The lumbar spine, part of the “core”, provides mobility and stability to movements of the back, while the lumbar discs absorb shock during movement. Your low back is best protected when it remains rigid and maintains its neutral curve.
Neutral Spine, Abdominal Brace and Minimal Twisting
To protect your low back during exercise maintain a neutral spine, an abdominal brace and eliminate trunk twisting:
To find neutral spine: Arch your low back, increasing the curve (while staying upright) as much as you can (this is extension). Now, come back out of the arch until you are just comfortable and your back muscles seem slightly active.
An abdominal brace is a co-contraction of the muscles of the abdomen and back. One way to accomplish this is to tighten the muscles of your abdomen especailly below your naval. This should also activate the muscles of your back.
When you perform activities with weights or resistance there should be no twisting or forward bending of the low back. Keep your shoulders squared with your hips - turning comes from the hips and legs. This way you develop power with your hips and legs, not your back.
Disc Injury Results From Repetitive Or Sustained Flexion
The spinal disc, located between each vertebra, is injured as the result of trunk flexion. Disc injury has been shown to be related to three factors: full end-range flexion in younger spines (due to higher water content in young spines); repetitive end-range flexion loading motion in excess of 20-30,000 cycles; and, an epidemiological association between disc herniation and sedentary sitting occupations.
During forward flexion the disc is compressed and pushed backwards toward the spinal cord and can tear. This tearing occurs from the inside out and you will not feel this process until the tear reaches the outer, pain sensitive layers of the disc. At this point you may experience low back pain. With tearing of the outer layers, the disc can bulge and irritate the nerve that travels down your leg. This pain often feels like it is coming from your leg.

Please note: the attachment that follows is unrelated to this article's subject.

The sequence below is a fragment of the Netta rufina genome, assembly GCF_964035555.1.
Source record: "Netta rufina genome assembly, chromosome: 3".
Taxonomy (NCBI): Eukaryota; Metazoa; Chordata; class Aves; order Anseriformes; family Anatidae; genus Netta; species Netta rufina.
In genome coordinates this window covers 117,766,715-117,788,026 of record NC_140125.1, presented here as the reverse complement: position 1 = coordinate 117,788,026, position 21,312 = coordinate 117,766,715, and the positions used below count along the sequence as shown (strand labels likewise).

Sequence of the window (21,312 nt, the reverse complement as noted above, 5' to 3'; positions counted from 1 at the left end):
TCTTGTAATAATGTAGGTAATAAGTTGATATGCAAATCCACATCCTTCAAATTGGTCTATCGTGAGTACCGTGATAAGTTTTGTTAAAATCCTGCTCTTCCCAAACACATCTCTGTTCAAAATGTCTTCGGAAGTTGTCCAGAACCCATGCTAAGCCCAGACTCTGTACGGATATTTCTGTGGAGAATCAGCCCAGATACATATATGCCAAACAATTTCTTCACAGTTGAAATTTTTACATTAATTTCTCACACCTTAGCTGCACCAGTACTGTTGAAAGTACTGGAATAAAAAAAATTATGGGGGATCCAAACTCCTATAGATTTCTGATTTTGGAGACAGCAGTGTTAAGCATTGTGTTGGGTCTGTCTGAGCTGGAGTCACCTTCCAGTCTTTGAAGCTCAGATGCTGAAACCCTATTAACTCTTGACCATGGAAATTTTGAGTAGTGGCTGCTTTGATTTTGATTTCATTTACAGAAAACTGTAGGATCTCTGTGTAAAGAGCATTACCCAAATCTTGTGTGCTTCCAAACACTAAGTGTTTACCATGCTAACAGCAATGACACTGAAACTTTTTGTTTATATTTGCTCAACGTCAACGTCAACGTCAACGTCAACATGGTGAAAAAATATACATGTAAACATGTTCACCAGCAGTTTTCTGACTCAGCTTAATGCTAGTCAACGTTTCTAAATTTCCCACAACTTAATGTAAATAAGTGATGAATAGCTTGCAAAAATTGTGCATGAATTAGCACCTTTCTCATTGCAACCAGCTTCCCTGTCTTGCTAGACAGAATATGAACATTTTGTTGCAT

Most Low Back Injuries Are The Result Of Poor Motor Control
Because stability in movement comes from coordinated cocontraction of the abdominal and back muscles, when timing of muscle activation slows down you cannot always stabilize your back quickly enough. Furthermore, once pain begins, the core muscles that stabilize your low back begin to dysfunction, they fatigue easier and they activate later in the movement. If this pattern persists it becomes habitualized and is not restored to normal, even after the pain has resolved.
Because of this residual inefficient stabilization pattern from a previous pain episode or a chronic pain pattern, when you perform a movement that occurs too quickly for your back to stabilize, you reinjur it. This usually occurs with minimal tasks, like picking up a pencil, when you are relaxed, move quickly and the back muscles do not respond well enough to stabilize you during the movement.
Most low back injuries are the result of poor motor control, not excessive overload. Therefore, proper training focusing on core coordination, balance and endurance is the key to correcting these underlying dysfunctions.
Treatment for Your Low Back Should Include Both Chiropractic and Exercise
Chiropractic insures proper spinal function, which is necessary to maintain spinal stability and to establish good activation of the muscles of the back. Rehabilitation exercises should be functional in nature, that is, they should replicate how the muscles of the back and core perform during daily activities.
Exercises for the back and core should focus on endurance, not strength; they should minimize spinal loading and motion; and they should be performed with a neutral spine.
An appropriate exercise program should be paced and progressive; train correct movement patterns; adhere to good posture; and improve coordination between the back, the rest of the core and the extremities.
Explore this link for extended reading on kinesiology, assessment and exercises for the low back and core regions.